By Ingrid CruzFeb 07, 2023
Taking care of a baby while trying to shower daily is hard enough. Keeping track of developmental milestones and knowing when to worry is another job in itself. Plus, online forums, news stories and well-intentioned loved ones often muddy the waters further with questionable information and advice.
Researching and vetting that information can take some time—and you're just trying to figure out how to sleep for more than three hours at a time. That’s why we spoke to Dr. Robin Baweja, a Toronto-based pediatrician who helped us parse through common milestone myths so you don’t have to.
In many cultures, it’s a common belief that girls will develop faster than boys. Dr. Baweja says that “Boys and girls have the sustainability to reach the same milestones. They may have different temperaments, but there aren’t too many milestones I can think of that a girl has a better or faster chance of reaching than a boy.”
A study on crawling expectations from the Journal of Experimental Child Psychology explains that boy and girl infants showed relatively no differences in fine motor skills.
For whatever reason, parents continue to believe their child must walk by 12 months and that walking after one is late. The truth is only a few children can walk by 12 months.
Per Dr. Baweja, “Pediatricians expect a child that's 12 months old to be sitting upright, pulling to stand and cruising, but not walking and taking unassisted steps.”
Physical issues and potential infections are of concern to parents, but autism and attention deficit hyperactivity disorder (ADHD) are also issues parents understandably want to screen for.
They may notice a lack of eye contact within the first few months and start worrying about whether or not they should screen their baby.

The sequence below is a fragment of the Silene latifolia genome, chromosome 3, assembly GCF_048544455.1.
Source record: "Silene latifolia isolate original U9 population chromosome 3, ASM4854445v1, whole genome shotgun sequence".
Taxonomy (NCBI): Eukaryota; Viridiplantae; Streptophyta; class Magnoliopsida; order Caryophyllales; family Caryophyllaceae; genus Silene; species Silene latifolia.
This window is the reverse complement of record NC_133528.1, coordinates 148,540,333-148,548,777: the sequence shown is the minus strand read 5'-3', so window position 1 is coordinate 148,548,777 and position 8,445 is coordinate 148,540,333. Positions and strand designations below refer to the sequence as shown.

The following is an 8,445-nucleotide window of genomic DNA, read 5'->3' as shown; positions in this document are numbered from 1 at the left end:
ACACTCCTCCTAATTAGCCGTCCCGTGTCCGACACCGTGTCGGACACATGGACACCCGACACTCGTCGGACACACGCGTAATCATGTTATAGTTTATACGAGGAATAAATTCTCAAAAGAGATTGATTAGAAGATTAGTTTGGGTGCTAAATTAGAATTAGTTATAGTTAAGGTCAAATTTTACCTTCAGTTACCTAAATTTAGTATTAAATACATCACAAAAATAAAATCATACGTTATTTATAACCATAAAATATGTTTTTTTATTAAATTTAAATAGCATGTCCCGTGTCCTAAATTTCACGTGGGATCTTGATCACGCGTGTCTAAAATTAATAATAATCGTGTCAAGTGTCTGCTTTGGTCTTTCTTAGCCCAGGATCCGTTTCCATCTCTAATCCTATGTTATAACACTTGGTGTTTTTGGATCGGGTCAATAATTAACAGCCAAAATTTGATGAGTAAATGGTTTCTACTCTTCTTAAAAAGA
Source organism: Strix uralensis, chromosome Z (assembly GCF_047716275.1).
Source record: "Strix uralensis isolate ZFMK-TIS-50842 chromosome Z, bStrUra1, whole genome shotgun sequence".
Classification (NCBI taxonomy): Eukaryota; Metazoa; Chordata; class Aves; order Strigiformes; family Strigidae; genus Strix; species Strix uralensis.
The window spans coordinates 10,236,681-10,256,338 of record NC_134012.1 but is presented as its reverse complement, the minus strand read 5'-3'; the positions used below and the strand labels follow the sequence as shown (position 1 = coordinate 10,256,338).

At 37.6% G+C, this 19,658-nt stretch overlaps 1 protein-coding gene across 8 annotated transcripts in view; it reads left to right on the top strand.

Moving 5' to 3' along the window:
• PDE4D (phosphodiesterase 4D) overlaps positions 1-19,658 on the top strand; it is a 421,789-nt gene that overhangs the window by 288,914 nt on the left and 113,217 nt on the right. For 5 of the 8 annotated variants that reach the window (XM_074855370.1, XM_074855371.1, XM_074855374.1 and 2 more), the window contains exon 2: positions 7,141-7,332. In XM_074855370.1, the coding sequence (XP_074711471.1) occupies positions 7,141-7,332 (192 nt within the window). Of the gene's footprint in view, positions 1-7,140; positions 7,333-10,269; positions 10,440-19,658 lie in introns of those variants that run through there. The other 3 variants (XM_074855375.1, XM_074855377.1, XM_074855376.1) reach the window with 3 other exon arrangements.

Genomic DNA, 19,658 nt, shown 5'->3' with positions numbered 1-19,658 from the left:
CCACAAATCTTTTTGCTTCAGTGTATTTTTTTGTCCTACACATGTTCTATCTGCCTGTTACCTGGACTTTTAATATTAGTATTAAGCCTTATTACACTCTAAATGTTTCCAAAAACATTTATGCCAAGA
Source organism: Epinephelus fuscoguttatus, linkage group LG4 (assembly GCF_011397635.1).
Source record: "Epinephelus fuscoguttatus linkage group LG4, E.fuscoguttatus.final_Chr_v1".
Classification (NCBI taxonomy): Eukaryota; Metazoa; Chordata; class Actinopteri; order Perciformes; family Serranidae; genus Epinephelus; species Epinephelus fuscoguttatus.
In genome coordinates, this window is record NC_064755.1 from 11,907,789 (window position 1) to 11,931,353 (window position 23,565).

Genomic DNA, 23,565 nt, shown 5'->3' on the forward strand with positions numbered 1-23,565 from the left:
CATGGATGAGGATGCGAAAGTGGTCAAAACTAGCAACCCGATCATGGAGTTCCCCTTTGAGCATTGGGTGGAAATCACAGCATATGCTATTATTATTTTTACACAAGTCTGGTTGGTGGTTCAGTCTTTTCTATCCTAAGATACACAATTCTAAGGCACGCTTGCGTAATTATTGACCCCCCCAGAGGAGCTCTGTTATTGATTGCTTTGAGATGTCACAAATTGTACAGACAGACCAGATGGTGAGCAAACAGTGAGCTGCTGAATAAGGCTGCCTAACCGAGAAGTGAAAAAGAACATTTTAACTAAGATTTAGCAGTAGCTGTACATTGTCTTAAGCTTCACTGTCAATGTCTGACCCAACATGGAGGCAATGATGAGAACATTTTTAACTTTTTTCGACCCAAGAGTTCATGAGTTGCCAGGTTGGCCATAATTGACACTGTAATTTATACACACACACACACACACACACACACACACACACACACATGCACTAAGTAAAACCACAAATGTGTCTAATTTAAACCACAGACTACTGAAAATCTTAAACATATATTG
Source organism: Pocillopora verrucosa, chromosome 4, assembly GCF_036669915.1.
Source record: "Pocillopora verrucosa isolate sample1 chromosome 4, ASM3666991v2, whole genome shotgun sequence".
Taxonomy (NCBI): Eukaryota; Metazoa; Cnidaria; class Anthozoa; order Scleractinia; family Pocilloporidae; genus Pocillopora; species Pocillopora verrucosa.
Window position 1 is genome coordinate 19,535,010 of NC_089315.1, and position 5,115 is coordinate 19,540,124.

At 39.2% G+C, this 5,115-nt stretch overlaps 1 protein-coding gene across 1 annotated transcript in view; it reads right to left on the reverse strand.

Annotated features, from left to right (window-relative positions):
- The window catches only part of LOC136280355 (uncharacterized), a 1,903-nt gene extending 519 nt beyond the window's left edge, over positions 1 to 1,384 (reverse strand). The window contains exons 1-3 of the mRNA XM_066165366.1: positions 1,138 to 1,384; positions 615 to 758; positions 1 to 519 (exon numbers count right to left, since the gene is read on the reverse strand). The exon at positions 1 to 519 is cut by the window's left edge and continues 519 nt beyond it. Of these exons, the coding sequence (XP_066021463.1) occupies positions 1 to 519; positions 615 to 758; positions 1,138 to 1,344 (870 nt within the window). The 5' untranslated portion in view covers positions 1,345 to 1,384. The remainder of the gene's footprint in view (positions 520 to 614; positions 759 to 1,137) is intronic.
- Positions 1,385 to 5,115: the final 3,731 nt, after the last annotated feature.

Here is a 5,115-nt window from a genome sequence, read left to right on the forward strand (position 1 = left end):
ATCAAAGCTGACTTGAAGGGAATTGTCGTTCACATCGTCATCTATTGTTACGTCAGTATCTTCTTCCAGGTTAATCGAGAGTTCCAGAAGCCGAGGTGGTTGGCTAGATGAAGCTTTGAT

“From a development standpoint, the first standardized screening tool we use for autism is at 18 months,” explains Dr. Baweja. “It’s called the M-CHAT. 18 months is usually when parents start to see red flags. But if parents are voicing concerns before the 18-month mark, I definitely try to reassure them because that is probably too early to assess.”
This myth may exist because daycares often pressure parents into ensuring their children are toilet-trained before enrolling their child into a program. Toilet-training a child by the age of two or three may simplify a parent, babysitter or caretaker’s routine but it may not be realistic.
According to Dr. Baweja, “Most bladder and bowel control doesn't actually happen until kids are three. If a child is potty-trained by age four they’re within the normal range. Don't be discouraged if your kid takes a little bit longer. That’s a normal part of development.”
Parents of more than one child often compare their children—especially if they’re twins or other multiples. Dissimilar development is normal in siblings and is nothing to worry about.
“What’s important”, says Dr. Baweja, “is that children are within age-appropriate ranges in their development even if their paths vary.”
That being said, do bring up any concerns or red flags you notice. Pediatricians are there to help you take care of your child and reassure you when there are no problems. They deal with children every day, can provide you with tools, and refer you elsewhere if needed.
Some children may still reach development milestones two to three months later than established guidelines and still be perfectly healthy, but don’t be afraid to ask questions or bring up concerns.
“18 months is usually a good age to assess real development,” says Dr. Baweja. This is when pediatricians will closely look at walking, coordination and other abilities. Even so, keep in mind that there may be reasonable explanations for why some children take longer to reach their milestones.
Common reasons for later development in some children include genetic conditions, Down syndrome, cerebral palsy or a surgery early in life.
With so much information available it’s important to talk to your doctor if you’re concerned about your child’s health. If you’re going to search for clues online, stick to reputable sources such as the Canadian Paediatric Society or the American Academy of Pediatrics.